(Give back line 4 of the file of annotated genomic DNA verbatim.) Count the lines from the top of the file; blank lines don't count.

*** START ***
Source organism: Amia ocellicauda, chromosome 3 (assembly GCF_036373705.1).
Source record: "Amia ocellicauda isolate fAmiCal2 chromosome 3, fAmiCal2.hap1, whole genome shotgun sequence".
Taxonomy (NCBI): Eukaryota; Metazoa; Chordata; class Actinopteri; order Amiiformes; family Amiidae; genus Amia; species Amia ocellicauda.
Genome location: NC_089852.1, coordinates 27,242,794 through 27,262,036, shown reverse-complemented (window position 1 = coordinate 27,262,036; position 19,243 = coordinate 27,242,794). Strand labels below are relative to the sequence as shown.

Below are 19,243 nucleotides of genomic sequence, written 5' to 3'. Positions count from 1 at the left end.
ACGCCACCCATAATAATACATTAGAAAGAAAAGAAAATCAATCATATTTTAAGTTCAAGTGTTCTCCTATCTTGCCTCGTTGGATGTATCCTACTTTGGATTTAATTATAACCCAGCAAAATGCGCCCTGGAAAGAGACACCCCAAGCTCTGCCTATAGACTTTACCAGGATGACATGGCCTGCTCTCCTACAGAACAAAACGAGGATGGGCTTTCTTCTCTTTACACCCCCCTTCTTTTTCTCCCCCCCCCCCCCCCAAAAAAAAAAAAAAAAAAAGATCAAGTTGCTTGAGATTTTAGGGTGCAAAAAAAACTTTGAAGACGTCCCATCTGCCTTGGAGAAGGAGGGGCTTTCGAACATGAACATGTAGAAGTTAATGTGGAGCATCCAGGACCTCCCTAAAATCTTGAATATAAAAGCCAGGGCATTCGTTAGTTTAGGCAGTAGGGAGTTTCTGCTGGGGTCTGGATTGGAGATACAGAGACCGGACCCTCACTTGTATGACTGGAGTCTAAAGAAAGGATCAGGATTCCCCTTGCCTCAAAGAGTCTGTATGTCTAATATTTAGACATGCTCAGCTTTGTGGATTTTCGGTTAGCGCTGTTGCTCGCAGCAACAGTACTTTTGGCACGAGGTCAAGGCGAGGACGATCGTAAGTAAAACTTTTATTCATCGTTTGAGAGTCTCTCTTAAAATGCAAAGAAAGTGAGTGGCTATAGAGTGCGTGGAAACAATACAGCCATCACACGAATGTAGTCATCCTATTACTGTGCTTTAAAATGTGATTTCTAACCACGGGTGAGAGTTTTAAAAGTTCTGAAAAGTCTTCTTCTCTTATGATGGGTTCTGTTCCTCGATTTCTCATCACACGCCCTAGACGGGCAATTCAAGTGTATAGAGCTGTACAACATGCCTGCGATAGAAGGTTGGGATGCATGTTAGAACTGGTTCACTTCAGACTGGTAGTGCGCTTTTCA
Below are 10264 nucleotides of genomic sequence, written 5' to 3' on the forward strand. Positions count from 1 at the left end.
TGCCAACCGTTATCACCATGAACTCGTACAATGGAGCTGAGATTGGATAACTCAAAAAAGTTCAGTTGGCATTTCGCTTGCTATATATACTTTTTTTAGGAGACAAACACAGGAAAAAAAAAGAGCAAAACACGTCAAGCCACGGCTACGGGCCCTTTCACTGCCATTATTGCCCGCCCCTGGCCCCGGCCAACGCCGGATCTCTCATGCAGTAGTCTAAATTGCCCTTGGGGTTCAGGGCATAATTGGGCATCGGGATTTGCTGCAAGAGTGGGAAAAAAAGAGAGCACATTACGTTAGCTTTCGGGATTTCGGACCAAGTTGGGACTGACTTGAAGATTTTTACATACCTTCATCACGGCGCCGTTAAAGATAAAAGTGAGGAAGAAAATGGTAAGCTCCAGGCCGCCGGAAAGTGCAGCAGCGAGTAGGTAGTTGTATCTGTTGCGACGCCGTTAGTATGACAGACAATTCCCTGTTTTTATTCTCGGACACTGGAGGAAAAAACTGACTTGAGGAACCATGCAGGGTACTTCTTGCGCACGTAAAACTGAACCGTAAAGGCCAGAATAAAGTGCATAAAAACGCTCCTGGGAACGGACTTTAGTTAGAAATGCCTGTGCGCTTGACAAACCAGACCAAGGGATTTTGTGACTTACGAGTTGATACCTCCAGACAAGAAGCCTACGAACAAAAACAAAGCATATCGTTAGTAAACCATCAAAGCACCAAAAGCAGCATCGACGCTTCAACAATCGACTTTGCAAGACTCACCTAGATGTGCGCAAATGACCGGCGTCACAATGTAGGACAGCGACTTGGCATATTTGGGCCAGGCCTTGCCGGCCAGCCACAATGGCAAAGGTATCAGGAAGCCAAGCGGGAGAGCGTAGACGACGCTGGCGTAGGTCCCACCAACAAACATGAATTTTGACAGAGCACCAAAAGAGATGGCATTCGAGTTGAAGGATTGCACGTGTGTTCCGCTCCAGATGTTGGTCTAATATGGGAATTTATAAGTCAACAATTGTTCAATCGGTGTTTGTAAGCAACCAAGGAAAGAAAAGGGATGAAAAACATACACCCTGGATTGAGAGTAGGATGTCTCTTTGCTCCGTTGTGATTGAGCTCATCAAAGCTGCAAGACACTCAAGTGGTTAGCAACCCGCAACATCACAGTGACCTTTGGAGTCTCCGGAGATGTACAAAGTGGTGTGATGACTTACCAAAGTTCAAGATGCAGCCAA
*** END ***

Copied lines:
Genome location: NC_089852.1, coordinates 27,242,794 through 27,262,036, shown reverse-complemented (window position 1 = coordinate 27,262,036; position 19,243 = coordinate 27,242,794). Strand labels below are relative to the sequence as shown.